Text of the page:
Archive for October, 2014

OJO IBI MI!-DO ONE OR MORE OF THESE THINGS TO CELEBRATE MY 70TH BIRTHDAY,OCT.31!

October 30, 2014
img 20141010 00076

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E KU JO META O! E JOOOO AM HAVING OJO IBI MI OCT. 31ST! WILL BE 70 YEARS! EGBA ME O TO CELEBRATE IT WITH !1.SPONSORING :”BEST YORUBA SPEAKER CONTEST” IN THE VILLAGE WHERE THE LIBRARY IS LOCATED!SINCE YORUBA IS DYING THIS ONE EFFECTIVE MAY TO BRIBE YORUBAS TO SPEAK UNDILUTED YORUBA!OR 2.GIVING ME CLAY BLOCKS FOR EBUN MI SO I CAN START OUR FAMILY HOUSE IN THAT ADEYIPO VILLAGE SINCE THEY HAVE GIVEN ME LAND
TO DO SO! OR 3, BLACK BOOKS,MAGAZINES ,A SUB FOR THE LIBRARY! (www.africanheritageresearch.net/ ) OR 4.SEND me The BLACKEST DOLL for OUR BLACKEST DOLL MUSEUM TO get africans to stop buying white dolls for their children brainwashing to want to bleach(Nigeria leads Africa in bleaching!) 5. A HAMPER WHICH I HAVE NEVER
GOTTEN SINCE I HAVE BEEN IN NIGERIA O! E SE O OMO YORUBA ATATA O! OMO DUDU AMERIKKKA! OMO DUDU EVERYWHERE!(BLACK PEOPLE EVERYWHERE!)

OMO YORUBA O FE PA EDE YORUBA O! ADALU YORUBA KODA!In “African Americans”

YORUBAS MUST STOP MIXING YORUBA WITH ENGLISH WORDS AND DESTROYING IT! “MAMA”,”DADDY”,KINI NICE DAY,KO SI PROBLEM ,WITH EVERY SENTENCE FILLED WITH ENGLISH WORDS HAS MADE YORUBA NOW PIDGIN!! SAVE YORUBA LANGUAGE!-YORUBA IS DYING!-A DALU YORUBA KO DARA O!In “AFRICA”

>YORUBA LANGUAGE IS DYING!-STOP MIXING YORUBA WITH ENGLISH WORDS LIKE “MAMA”,DADDY,KINI NICE DAY!-A DALU YORUBA KO DA!-SAVE YORUBA LANGUAGE BY SPEAKING PURE YORUBA AND SPEAKING ONLY YORUBA TO YOUR CHILDREN!In “AFRICAN AMERICANS”

Tags: AFRICA, African Americans, BIRTHDAYS, BLACK LIBRARIES, BLACK MEN, BLACK PEOPLE, BLACK WOMEN, NIGERIA, YORUBAS.YORUBA BIRTHDAYS

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One Response to “OJO IBI MI!-MY 70th Birthday IS OCT. 31st!-HELP ME CELEBRATE BY DOING ONE OR MORE OF THESE THINGS!”

Yeye Akilimali Funua Olade Says:
October 28, 2014 at 9:13 am | Reply edit

CHECK OUT MY INTERVIEW WITH MOMENTS WITH MO HERE–

BLACK PEOPLE! -THE AFRICAN RENAISSANCE MONUMENT IN SENEGAL,WEST AFRICA!- FROM FACEBOOK-95.7 R&B

October 28, 2014

SENEGALS

OJO IBI MI!-MY 70th Birthday IS OCT. 31st!-HELP ME CELEBRATE BY DOING ONE OR MORE OF THESE THINGS!

October 27, 2014
YORUBA BIRTHDAY

E MI NI !

E KU JO META O! E JOOOO AM HAVING OJO IBI MI OCT. 31ST! WILL BE 70 YEARS! EGBA ME O TO CELEBRATE IT WITH !1.SPONSORING :”BEST YORUBA SPEAKER CONTEST” IN THE VILLAGE WHERE THE LIBRARY IS LOCATED!SINCE YORUBA IS DYING THIS ONE EFFECTIVE MAY TO BRIBE YORUBAS TO SPEAK UNDILUTED YORUBA!OR 2.GIVING ME CLAY BLOCKS FOR EBUN MI SO I CAN START OUR FAMILY HOUSE IN THAT ADEYIPO VILLAGE SINCE THEY HAVE GIVEN ME LAND
TO DO SO! OR 3, BLACK BOOKS,MAGAZINES ,A SUB FOR THE LIBRARY! (www.africanheritageresearch.net/ ) OR 4.SEND me The BLACKEST DOLL for OUR BLACKEST DOLL MUSEUM TO get africans to stop buying white dolls for their children brainwashing to want to bleach(Nigeria leads Africa in bleaching!) 5. A HAMPER WHICH I HAVE NEVER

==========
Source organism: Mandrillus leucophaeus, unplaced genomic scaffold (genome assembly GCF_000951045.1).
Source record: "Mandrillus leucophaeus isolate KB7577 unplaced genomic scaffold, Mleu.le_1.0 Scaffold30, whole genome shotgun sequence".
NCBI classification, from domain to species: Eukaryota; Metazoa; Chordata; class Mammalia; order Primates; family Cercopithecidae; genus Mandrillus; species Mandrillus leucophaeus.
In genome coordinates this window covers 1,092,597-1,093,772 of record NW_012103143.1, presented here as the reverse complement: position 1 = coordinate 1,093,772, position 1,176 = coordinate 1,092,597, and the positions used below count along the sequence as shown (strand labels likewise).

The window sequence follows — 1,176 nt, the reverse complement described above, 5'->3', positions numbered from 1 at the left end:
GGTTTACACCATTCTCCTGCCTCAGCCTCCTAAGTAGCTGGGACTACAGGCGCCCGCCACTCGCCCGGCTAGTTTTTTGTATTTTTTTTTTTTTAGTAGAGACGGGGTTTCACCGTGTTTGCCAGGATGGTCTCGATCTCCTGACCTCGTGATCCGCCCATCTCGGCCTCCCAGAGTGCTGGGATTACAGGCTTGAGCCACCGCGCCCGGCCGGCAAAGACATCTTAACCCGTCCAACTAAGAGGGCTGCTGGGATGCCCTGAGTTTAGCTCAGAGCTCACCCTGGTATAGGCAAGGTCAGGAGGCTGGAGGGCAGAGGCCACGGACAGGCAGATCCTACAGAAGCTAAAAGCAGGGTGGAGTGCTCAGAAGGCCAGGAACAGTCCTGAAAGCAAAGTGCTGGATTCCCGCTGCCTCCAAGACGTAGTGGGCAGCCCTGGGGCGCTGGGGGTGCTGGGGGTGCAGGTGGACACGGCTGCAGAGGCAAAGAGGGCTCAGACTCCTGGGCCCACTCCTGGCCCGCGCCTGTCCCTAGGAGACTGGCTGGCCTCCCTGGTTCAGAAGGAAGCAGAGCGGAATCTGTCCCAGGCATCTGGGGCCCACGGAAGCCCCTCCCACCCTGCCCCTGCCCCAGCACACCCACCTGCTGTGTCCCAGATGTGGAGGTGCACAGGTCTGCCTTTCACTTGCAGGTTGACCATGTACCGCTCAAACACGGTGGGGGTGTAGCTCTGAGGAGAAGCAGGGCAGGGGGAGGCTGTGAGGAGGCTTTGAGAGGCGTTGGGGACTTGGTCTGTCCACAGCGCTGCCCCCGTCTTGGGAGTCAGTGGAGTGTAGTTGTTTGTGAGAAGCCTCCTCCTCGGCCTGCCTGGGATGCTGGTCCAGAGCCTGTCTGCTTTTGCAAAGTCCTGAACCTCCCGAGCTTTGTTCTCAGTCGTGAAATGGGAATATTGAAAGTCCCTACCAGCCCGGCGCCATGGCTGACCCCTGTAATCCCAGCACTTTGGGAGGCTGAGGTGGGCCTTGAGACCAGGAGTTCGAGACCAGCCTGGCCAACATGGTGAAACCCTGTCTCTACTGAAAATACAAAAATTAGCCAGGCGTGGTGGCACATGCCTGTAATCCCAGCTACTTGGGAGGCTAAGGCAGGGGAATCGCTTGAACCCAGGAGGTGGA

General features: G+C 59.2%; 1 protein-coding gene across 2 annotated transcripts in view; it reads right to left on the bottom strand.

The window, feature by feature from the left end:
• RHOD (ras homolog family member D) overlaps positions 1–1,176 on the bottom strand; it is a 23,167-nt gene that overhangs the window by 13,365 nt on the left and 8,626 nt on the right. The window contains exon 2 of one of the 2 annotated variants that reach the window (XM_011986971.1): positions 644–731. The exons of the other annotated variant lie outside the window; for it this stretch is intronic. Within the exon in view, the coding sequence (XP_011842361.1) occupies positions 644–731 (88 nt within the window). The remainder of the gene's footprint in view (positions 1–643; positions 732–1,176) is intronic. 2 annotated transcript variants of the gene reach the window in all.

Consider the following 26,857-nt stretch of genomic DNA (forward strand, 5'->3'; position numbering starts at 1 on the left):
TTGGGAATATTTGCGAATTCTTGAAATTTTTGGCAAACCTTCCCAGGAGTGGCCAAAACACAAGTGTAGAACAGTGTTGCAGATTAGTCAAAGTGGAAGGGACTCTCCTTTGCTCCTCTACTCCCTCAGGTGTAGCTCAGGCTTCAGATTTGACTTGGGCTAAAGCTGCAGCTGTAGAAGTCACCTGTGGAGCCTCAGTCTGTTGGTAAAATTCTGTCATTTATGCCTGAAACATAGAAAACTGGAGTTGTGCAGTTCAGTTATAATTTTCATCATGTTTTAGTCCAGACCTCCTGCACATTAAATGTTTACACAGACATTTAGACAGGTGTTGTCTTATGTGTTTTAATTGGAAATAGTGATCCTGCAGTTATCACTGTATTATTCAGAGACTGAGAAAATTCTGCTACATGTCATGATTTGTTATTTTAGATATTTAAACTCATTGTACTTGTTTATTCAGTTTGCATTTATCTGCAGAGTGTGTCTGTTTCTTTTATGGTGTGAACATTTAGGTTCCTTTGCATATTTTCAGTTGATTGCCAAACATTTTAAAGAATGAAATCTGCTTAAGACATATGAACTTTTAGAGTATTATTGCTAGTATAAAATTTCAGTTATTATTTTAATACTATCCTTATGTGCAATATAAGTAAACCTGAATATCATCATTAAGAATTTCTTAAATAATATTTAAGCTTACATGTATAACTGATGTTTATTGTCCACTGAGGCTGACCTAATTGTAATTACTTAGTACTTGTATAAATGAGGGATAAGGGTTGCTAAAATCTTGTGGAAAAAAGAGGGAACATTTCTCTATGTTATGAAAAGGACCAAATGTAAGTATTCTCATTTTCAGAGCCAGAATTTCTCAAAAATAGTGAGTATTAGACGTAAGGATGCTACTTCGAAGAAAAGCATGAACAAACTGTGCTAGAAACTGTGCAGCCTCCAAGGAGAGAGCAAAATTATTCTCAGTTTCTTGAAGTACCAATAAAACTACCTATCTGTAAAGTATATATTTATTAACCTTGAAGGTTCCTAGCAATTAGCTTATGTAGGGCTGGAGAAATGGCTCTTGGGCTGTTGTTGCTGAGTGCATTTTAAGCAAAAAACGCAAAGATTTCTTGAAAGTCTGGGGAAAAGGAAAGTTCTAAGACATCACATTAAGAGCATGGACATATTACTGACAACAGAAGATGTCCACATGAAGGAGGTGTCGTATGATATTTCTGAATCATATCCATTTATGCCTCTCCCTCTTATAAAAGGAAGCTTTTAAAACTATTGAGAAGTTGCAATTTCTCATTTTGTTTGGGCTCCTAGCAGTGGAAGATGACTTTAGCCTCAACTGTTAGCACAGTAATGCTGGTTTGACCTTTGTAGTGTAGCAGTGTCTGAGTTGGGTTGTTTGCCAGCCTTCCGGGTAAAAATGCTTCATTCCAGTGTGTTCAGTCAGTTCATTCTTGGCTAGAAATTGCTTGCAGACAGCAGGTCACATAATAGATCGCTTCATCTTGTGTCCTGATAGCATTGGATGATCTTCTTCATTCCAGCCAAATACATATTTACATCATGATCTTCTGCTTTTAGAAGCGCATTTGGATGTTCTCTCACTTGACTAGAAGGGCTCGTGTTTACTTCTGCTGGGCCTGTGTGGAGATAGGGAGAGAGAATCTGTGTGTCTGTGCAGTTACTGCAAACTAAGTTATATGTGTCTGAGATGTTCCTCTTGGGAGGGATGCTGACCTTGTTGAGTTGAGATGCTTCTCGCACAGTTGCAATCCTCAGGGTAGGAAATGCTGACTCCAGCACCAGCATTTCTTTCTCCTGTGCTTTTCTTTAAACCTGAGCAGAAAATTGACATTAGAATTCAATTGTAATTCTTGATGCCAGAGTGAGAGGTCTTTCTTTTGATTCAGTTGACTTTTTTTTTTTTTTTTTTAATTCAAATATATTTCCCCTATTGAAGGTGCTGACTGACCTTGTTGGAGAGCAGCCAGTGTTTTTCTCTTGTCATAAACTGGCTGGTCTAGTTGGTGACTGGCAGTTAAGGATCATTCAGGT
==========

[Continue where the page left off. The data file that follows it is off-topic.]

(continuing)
GOTTEN SINCE I HAVE BEEN IN NIGERIA O! E SE O OMO YORUBA ATATA O! OMO DUDU AMERIKKKA! OMO DUDU EVERYWHERE!(BLACK PEOPLE EVERYWHERE!)

 

IN REMEMBRANCE: 10-26-2014

October 27, 2014

BEAUTIFUL, ALSO, ARE THE SOULS OF MY BLACK SISTERS

ALI MAZRUI, SCHOLAR OF AFRICA WHO DIVIDED U.S. AUDIENCES

Dr. Ali A. Mazrui in 1986.Credit Chris Terrill/BBC Enterprises

His family announced the death without specifying a cause.

Uhuru Kenyatta, the president of Kenya, where Professor Mazrui was born, said at the time of his death that he was “a towering academician whose intellectual contributions played a major role in shaping African scholarship.”

His books and his hundreds of scholarly articles explored topics like African politics, international political culture, political Islam and globalization. He was for…

View original post 7,418 more words

MALCOLM X ati MAYA ANGELOU (WHEN SHE WAS LIVING IN GHANA) 1964 FROM t2.gstatic.com

October 24, 2014

http://t2.gstatic.com/images?q=tbn:ANd9GcRV3OZNZ8FFpu7sRI3hIbXY7vuzkwZQjA-byzxgZPSZGu89d_DFYkOLBL4

BACK TO AFRICA!– ROBERT E.LEE WENT BACK ATI NEVER LOOKED BACK!(TO GHANA!) -FROM WIkipedia.ORG

October 24, 2014

Robert Lee (dentist)
Robert Edward Lee (13 May 1920 – 5 July 2010) was a naturalised Ghanaian dentist.[1][2] Born in South Carolina to an African-American family, he studied dentistry in Tennessee and then in 1956 emigrated to Ghana with his wife Sara, also a dentist.[3] They were the first black dentists in the country.[4] In the 1970s, Lee became involved with a campaign to refurbish forts on the coast of Ghana as monuments to the Atlantic slave trade.[5] He lived in Ghana until his death.[6]

Early life
Lee was born in Summerville, South Carolina, to parents Samuel Eugene and Emily Holmes Lee. He had seven elder siblings and four younger ones.[1][7] His father was a barber, but from that humble start Lee’s siblings all went on to a variety of successes in business, engineering, medicine, and other careers.[7] Lee did his undergraduate degree at Lincoln University in Pennsylvania, where he became acquainted with both future Ghanaian leader Kwame Nkrumah and future fellow American emigrant to Ghana W. E. B. Du Bois.[8] Lee went on to Meharry Medical College in Nashville, Tennessee, where in 1945 he received his degree of Doctor of Dental Surgery. He married classmate Sara Archie that same year.[1][9] The couple moved to New York City together for their residencies in dentistry, where they had two children: Robert Lowry Lee and Jeffrey Randall Lee.[1][9]

Lee also served in the United States Army Medical Corps beginning in 1950 during the Korean War, in which capacity he was assigned to Camp Stewart in Georgia, near Savannah.[9] Lee recounted that, as an officer, he was better-treated than black civilians in Georgia, and for example was never the target of racial violence from police. However, he avoided stopping at restaurants or gas stations on highways, and left the base only with a specific destination in mind where he knew people, or to visit his mother who by then was living in Charleston, South Carolina, rather than going out “on the town”.[10]